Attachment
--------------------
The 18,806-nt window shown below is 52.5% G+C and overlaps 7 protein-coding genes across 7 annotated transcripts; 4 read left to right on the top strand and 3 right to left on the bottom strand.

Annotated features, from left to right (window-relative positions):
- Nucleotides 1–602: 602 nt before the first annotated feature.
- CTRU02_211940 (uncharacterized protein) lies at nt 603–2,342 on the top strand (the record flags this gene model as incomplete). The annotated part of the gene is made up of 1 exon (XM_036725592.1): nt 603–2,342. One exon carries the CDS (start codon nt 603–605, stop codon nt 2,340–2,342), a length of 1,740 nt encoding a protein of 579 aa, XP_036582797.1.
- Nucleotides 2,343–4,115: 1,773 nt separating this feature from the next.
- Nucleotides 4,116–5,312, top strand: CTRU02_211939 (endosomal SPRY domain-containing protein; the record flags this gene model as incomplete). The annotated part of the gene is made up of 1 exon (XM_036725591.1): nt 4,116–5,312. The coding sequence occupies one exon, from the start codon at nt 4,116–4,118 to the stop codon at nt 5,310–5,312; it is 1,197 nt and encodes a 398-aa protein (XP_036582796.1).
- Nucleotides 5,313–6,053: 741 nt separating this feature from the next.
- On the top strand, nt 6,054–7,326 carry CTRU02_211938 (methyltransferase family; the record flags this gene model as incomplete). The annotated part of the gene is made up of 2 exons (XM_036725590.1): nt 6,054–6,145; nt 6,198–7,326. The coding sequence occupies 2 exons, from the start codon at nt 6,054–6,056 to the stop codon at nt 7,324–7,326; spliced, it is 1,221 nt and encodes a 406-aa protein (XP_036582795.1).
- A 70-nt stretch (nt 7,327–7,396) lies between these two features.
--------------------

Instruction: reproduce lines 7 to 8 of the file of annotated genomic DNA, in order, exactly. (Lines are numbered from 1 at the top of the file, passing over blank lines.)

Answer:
- Nucleotides 5,313–6,053: 741 nt separating this feature from the next.
- On the top strand, nt 6,054–7,326 carry CTRU02_211938 (methyltransferase family; the record flags this gene model as incomplete). The annotated part of the gene is made up of 2 exons (XM_036725590.1): nt 6,054–6,145; nt 6,198–7,326. The coding sequence occupies 2 exons, from the start codon at nt 6,054–6,056 to the stop codon at nt 7,324–7,326; spliced, it is 1,221 nt and encodes a 406-aa protein (XP_036582795.1).